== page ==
Indianapolis 500 Preview: The Greatest Spectacle in Racing Will Live Up to the Hype
The Indianapolis 500 is one of those races where it pays to believe the hype. "It's the fastest racetrack in the world," says ABC/ESPN analyst Eddie Cheever, who won the Greatest Spectacle in Racing in 1998. "And I think it's one of the most challenging and difficult and most dangerous."
Plenty of spots at the Brickyard can snake-bite drivers, from an opening lap that plays like a high-speed traffic jam in front of 275,000 cheering fans to cars potentially cutting in front of one another on pit lane to the "marbles" of trackside debris that sent race leader J.R. Hildebrand crashing on the final lap in 2011.
As competitive as the race typically is, Cheever believes Sunday's 99th running (May 25, noon/ET, ABC) will be even more so. With a field of 33 that includes five previous winners, the record for lead changes (68 in 2013) may fall. That could be a catalyst to continue the recent trend of a multicar dogfight over the closing laps.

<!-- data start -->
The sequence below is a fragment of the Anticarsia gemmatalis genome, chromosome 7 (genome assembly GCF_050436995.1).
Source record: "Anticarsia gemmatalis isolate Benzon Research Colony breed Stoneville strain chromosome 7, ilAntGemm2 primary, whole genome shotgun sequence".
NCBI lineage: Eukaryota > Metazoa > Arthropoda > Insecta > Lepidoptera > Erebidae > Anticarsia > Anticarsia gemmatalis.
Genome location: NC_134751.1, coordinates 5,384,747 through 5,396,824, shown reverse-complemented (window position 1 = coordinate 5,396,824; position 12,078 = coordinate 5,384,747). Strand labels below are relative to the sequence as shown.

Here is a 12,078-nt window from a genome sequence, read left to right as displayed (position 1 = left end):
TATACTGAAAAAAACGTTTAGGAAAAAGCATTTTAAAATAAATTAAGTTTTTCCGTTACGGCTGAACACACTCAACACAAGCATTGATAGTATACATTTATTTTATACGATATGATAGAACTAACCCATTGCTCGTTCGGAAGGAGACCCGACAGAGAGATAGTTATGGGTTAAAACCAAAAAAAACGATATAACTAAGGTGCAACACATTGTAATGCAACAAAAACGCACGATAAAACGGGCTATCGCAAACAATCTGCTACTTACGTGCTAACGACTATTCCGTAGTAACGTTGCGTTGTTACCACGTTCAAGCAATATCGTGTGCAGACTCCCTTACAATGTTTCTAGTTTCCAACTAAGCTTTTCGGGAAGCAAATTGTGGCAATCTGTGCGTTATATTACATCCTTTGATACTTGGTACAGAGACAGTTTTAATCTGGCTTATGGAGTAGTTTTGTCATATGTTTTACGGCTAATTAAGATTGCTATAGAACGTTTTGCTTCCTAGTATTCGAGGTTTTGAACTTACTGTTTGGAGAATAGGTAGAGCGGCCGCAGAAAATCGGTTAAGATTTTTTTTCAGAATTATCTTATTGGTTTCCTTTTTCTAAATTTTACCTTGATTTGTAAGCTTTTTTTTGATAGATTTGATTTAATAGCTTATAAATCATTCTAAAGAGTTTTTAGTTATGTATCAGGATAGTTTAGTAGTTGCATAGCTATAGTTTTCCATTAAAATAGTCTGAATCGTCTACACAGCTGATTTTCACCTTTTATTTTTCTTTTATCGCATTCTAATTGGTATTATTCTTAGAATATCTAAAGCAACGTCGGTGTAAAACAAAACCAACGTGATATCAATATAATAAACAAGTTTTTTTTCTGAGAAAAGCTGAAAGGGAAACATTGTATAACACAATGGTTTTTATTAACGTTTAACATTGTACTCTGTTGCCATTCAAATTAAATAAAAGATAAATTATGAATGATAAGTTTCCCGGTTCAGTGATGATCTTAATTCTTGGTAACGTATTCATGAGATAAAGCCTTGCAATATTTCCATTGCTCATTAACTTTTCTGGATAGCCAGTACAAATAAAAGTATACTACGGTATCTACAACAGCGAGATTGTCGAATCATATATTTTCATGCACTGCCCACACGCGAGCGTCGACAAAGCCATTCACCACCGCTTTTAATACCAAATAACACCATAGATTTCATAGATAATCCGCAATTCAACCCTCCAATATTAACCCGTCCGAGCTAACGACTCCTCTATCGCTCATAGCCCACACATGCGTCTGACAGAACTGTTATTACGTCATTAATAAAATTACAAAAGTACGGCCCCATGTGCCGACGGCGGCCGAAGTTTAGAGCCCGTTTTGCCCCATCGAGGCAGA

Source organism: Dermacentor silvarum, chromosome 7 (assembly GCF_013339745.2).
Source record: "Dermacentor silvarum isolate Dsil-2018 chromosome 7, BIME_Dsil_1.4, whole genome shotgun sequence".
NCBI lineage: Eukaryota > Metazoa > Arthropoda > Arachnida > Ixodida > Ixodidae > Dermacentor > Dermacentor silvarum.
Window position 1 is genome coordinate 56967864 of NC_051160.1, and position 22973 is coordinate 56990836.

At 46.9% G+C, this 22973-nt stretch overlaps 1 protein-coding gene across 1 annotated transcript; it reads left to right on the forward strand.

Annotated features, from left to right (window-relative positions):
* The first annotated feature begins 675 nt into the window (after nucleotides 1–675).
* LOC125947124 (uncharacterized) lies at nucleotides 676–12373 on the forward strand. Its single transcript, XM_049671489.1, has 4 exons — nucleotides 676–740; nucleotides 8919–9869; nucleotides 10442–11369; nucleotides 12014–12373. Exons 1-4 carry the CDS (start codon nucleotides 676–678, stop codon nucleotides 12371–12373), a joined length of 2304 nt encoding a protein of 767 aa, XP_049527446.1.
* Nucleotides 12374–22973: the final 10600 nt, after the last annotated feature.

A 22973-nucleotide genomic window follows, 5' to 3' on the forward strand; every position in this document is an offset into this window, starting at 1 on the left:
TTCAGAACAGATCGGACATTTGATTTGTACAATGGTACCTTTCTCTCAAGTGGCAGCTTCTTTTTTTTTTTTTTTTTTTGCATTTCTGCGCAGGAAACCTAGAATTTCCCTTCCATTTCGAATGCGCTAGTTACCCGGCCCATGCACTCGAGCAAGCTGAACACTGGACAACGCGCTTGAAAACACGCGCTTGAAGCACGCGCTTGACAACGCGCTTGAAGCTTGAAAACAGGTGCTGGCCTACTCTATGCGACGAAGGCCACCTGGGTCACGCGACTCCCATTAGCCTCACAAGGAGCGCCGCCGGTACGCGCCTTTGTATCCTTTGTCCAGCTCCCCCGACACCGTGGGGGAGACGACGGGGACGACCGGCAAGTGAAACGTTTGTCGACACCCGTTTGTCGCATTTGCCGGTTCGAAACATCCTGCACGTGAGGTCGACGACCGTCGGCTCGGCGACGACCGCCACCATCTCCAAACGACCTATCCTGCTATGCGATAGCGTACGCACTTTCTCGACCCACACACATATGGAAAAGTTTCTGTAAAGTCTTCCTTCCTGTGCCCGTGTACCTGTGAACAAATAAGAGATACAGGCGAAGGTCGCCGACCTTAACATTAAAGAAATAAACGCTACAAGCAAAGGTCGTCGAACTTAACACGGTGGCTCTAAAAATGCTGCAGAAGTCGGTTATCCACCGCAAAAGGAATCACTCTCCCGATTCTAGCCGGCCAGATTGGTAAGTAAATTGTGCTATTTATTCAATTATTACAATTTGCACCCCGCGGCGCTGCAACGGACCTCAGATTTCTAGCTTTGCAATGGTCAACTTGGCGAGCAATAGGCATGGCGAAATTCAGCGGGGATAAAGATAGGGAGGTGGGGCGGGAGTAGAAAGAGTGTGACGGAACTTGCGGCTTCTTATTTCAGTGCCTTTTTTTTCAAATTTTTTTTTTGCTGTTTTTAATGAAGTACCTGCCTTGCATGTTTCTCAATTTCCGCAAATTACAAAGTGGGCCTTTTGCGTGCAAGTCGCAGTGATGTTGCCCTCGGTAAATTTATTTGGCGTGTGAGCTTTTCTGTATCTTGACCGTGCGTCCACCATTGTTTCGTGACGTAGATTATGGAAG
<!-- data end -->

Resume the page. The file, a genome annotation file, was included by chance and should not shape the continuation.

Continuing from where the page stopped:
Among the racers that Cheever sees potentially coming out ahead are defending champ—and rare American victor—Ryan Hunter-Reay, driving for Andretti Autosport, and Team Penske stars Hélio Castroneves and Juan Pablo Montoya. Hunter-Reay's victory was a popular one, and if he repeats, he'll become the first back-to-back American winner in 44 years.
But Cheever sees the always-competitive Penske Chevrolets as the cars to beat. If Castroneves wins, he'll join A.J. Foyt, Al Unser, and Rick Mears as the only four-time Indy 500 champs. Montoya, the 2000 winner, returned to the IndyCar series in 2014, after an unremarkable seven-year NASCAR detour, and has been dominating ever since. "If you're going to be successful at Indy, you first have to beat your teammate," Cheever says. Clearly, winning the 500 would be the greatest thrill, but if you can win team bragging rights too, the traditional Victory Lane glass of milk will taste that much sweeter.